Systemic reactions of the following types have been reported:

Central Nervous System: Light-headedness; drowsiness; dizziness; apprehension; euphoria; tinnitus; blurred or double vision; vomiting; sensation of heat, cold or numbness; twitching; tremors; convulsions; unconsciousness; respiratory depression and arrest.

Cardiovascular System: Hypotension; cardiovascular arrest; and bradycardia which may lead to cardiac arrest.

Allergic reactions may occur but are infrequent. There have been no reports of cross sensitivity between lidocaine hydrochloride and procainamide or between lidocaine hydrochloride and quinidine.

Management of Adverse Reactions:

In the case of severe reaction, discontinue the use of the drug.

Institute emergency resuscitative procedures and administer the emergency drugs necessary to manage the severe reaction. For severe convulsions, small increments of diazepam or an ultrashort-acting barbiturate (thiopental or thiamylal) or if those are not available, a short-acting barbiturate (pentobarbital or secobarbital); or if the patient is under anesthesia, a short-acting muscle relaxant (succinylcholine) may be given intravenously. Muscle relaxants and intravenous medications should only be used by those familiar with their use. Patency of the airway and adequacy of ventilation must be assured.

Should circulatory depression occur, vasopressors may be used.


Reported adverse reactions are due to overdosage (see ADVERSE REACTIONS).


Therapy of ventricular arrhythmias is often initiated with a single IV bolus of 50 to 100 mg of lidocaine hydrochloride injection. Following acute treatment by bolus in patients in whom arrhythmias tend to recur and who are incapable of receiving oral antiarrhythmic agents, intravenous infusion of Lidocaine Hydrochloride and 5% Dextrose Injection, USP is administered continuously at the rate of 1 to 4 mg/min (20 to 50 mcg/kg/min in the average 70 kg adult). The 0.4% solution (4 mg/mL) can be given at a rate of 15 to 60 mL/hr (0.25 to 1 mL/min). The 0.8% solution (8 mg/mL) can be given at a rate of 7.5 to 30 mL/hr (0.12 to 0.5 mL/min). Precise dose is determined by patient response.[5]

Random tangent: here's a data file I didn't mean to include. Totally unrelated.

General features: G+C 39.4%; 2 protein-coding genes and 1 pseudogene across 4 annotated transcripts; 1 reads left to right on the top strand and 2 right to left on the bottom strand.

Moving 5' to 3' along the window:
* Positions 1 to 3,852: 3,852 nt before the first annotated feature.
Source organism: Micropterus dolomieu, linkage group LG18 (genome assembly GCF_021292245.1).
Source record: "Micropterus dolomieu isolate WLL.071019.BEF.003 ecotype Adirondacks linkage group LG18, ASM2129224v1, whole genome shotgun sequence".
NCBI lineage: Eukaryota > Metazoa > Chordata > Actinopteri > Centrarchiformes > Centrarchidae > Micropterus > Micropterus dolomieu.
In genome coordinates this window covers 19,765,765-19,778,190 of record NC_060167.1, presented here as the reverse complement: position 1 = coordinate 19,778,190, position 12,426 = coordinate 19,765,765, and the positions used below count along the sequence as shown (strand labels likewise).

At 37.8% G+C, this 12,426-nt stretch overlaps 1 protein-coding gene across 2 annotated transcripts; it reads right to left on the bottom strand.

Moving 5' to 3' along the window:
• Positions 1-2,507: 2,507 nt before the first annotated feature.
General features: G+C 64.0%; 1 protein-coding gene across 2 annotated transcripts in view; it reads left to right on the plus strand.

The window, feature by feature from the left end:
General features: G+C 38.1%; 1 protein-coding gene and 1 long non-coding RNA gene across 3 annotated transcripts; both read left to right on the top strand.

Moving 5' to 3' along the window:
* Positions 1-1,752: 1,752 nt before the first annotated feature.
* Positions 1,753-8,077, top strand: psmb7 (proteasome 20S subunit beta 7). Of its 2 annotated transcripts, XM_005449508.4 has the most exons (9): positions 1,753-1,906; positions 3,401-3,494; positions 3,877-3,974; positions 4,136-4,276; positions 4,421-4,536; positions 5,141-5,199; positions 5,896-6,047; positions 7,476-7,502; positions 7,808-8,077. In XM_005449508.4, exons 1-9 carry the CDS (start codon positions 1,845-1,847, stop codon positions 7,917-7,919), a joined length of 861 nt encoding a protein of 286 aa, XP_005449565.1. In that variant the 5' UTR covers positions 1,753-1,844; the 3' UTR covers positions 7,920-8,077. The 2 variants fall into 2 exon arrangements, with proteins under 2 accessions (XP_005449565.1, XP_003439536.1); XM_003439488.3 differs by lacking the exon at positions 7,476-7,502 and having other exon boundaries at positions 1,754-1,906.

twitching; tremors; convulsions; unconsciousness; respiratory depression and arrest.

Hypotension; cardiovascular arrest; and bradycardia which may lead to cardiac arrest.

Could any of these be the symptoms noted by the doctor at the hospital?


Could the symptoms be related to the patient hanging by the circulation to his leg compromised for a couple of days and then having sudden reperfusion?


Wilkerson said the investigation did not take into account Davis’ condition after being given the incorrect medicine.[1]


I will continue with this, but you should also read what others are writing about this –

Too Old To Work, Too Young To Retire writes about this in Scratching My Head.

At Life Under the Lights, Chris Kaiser writes A Medic Roast in Tennessee. This post by Chris includes the Damoclean artwork to the right.


[1] Tenn. paramedic demoted after drug mistake
On Wednesday, Timothy Waldo, 46, was demoted to EMT after being a paramedic for as many as nine years
By Beth Burger
Chattanooga Times Free Press

[2] Rhabdomyolysis
Today’s featured article 9/20/2011

[3] EMS 12 Lead Bradycardia Post – Part II
Rogue Medic

[4] Update: Paramedic Gave Wrong Medication
September 14, 2011 5:16 PM

[Baxter Healthcare Corporation]

FDA Label
Free Full Text with link to Full Text PDF Download from DailyMed